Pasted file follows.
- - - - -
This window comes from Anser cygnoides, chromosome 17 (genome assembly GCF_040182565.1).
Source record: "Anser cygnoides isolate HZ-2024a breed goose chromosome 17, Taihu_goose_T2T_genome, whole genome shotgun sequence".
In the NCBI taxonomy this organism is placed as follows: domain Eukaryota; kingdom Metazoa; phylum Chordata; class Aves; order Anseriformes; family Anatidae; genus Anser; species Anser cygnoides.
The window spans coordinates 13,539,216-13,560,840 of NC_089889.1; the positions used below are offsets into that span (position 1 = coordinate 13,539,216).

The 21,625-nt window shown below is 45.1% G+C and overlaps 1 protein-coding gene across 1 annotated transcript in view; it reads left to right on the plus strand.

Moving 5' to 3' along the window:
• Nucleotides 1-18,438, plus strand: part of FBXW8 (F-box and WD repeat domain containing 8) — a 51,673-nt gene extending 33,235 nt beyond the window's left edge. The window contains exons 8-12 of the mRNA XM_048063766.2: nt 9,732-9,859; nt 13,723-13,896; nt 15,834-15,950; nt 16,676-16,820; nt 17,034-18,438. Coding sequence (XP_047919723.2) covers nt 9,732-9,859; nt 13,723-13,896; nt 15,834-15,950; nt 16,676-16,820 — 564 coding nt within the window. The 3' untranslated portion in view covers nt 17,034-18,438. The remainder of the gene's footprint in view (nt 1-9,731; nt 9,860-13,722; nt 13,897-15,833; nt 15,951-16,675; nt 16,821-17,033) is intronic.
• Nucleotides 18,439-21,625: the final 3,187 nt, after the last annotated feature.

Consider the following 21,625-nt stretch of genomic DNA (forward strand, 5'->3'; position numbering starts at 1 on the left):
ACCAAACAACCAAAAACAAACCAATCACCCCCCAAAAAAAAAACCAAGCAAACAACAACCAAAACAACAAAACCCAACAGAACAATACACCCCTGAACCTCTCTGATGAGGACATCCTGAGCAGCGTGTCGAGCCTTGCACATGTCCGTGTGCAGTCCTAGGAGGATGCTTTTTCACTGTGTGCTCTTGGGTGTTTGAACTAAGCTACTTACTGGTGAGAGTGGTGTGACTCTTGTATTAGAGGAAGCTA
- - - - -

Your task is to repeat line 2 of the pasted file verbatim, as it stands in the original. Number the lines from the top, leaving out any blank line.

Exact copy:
Source record: "Anser cygnoides isolate HZ-2024a breed goose chromosome 17, Taihu_goose_T2T_genome, whole genome shotgun sequence".